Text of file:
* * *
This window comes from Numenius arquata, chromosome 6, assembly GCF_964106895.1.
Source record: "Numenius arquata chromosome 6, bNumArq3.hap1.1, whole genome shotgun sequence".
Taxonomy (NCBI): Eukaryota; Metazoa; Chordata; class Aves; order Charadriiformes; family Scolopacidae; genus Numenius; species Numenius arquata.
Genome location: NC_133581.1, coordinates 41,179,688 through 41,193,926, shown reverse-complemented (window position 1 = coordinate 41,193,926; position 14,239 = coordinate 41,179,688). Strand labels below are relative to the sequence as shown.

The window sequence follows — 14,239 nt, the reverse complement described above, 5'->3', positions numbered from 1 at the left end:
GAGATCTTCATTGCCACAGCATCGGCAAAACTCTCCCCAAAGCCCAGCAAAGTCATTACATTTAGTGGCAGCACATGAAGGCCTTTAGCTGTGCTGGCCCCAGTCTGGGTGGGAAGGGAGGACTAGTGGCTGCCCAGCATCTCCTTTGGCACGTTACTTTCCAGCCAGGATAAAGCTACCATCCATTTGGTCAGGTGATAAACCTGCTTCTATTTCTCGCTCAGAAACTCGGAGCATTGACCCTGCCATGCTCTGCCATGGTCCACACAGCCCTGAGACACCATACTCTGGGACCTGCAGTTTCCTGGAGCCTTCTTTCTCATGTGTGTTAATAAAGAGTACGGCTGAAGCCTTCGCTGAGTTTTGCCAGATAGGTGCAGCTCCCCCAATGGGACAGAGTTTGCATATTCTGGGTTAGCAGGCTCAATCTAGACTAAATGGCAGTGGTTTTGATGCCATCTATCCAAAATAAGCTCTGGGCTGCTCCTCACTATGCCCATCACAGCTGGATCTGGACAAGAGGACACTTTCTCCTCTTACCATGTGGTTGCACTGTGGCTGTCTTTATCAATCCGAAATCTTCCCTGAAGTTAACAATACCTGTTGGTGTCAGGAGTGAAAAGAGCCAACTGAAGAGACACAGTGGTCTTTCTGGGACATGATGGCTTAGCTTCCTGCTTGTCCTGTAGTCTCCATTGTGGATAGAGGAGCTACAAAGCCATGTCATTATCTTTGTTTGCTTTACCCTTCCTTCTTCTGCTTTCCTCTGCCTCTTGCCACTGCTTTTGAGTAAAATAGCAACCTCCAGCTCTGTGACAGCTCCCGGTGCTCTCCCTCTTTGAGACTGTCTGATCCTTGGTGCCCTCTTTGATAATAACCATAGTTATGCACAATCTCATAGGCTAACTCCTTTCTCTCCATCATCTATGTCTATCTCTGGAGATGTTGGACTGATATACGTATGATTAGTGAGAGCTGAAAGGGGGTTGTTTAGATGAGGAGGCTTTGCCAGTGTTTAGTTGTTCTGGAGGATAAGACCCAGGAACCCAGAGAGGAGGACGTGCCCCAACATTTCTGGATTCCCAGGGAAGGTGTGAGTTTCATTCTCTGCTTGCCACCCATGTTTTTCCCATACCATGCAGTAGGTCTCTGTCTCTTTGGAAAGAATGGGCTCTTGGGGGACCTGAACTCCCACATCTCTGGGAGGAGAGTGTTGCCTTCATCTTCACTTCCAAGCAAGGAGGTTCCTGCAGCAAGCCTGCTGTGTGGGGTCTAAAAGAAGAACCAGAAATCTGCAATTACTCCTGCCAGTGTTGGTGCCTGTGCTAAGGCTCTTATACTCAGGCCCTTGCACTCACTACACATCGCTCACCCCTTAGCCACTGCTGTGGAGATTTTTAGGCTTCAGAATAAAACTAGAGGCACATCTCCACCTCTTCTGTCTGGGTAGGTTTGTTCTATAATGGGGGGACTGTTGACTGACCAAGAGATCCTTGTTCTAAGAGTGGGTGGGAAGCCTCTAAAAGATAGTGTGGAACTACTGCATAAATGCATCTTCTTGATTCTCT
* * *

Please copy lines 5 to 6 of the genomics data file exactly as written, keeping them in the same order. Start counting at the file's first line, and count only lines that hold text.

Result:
The window sequence follows — 14,239 nt, the reverse complement described above, 5'->3', positions numbered from 1 at the left end:
GAGATCTTCATTGCCACAGCATCGGCAAAACTCTCCCCAAAGCCCAGCAAAGTCATTACATTTAGTGGCAGCACATGAAGGCCTTTAGCTGTGCTGGCCCCAGTCTGGGTGGGAAGGGAGGACTAGTGGCTGCCCAGCATCTCCTTTGGCACGTTACTTTCCAGCCAGGATAAAGCTACCATCCATTTGGTCAGGTGATAAACCTGCTTCTATTTCTCGCTCAGAAACTCGGAGCATTGACCCTGCCATGCTCTGCCATGGTCCACACAGCCCTGAGACACCATACTCTGGGACCTGCAGTTTCCTGGAGCCTTCTTTCTCATGTGTGTTAATAAAGAGTACGGCTGAAGCCTTCGCTGAGTTTTGCCAGATAGGTGCAGCTCCCCCAATGGGACAGAGTTTGCATATTCTGGGTTAGCAGGCTCAATCTAGACTAAATGGCAGTGGTTTTGATGCCATCTATCCAAAATAAGCTCTGGGCTGCTCCTCACTATGCCCATCACAGCTGGATCTGGACAAGAGGACACTTTCTCCTCTTACCATGTGGTTGCACTGTGGCTGTCTTTATCAATCCGAAATCTTCCCTGAAGTTAACAATACCTGTTGGTGTCAGGAGTGAAAAGAGCCAACTGAAGAGACACAGTGGTCTTTCTGGGACATGATGGCTTAGCTTCCTGCTTGTCCTGTAGTCTCCATTGTGGATAGAGGAGCTACAAAGCCATGTCATTATCTTTGTTTGCTTTACCCTTCCTTCTTCTGCTTTCCTCTGCCTCTTGCCACTGCTTTTGAGTAAAATAGCAACCTCCAGCTCTGTGACAGCTCCCGGTGCTCTCCCTCTTTGAGACTGTCTGATCCTTGGTGCCCTCTTTGATAATAACCATAGTTATGCACAATCTCATAGGCTAACTCCTTTCTCTCCATCATCTATGTCTATCTCTGGAGATGTTGGACTGATATACGTATGATTAGTGAGAGCTGAAAGGGGGTTGTTTAGATGAGGAGGCTTTGCCAGTGTTTAGTTGTTCTGGAGGATAAGACCCAGGAACCCAGAGAGGAGGACGTGCCCCAACATTTCTGGATTCCCAGGGAAGGTGTGAGTTTCATTCTCTGCTTGCCACCCATGTTTTTCCCATACCATGCAGTAGGTCTCTGTCTCTTTGGAAAGAATGGGCTCTTGGGGGACCTGAACTCCCACATCTCTGGGAGGAGAGTGTTGCCTTCATCTTCACTTCCAAGCAAGGAGGTTCCTGCAGCAAGCCTGCTGTGTGGGGTCTAAAAGAAGAACCAGAAATCTGCAATTACTCCTGCCAGTGTTGGTGCCTGTGCTAAGGCTCTTATACTCAGGCCCTTGCACTCACTACACATCGCTCACCCCTTAGCCACTGCTGTGGAGATTTTTAGGCTTCAGAATAAAACTAGAGGCACATCTCCACCTCTTCTGTCTGGGTAGGTTTGTTCTATAATGGGGGGACTGTTGACTGACCAAGAGATCCTTGTTCTAAGAGTGGGTGGGAAGCCTCTAAAAGATAGTGTGGAACTACTGCATAAATGCATCTTCTTGATTCTCT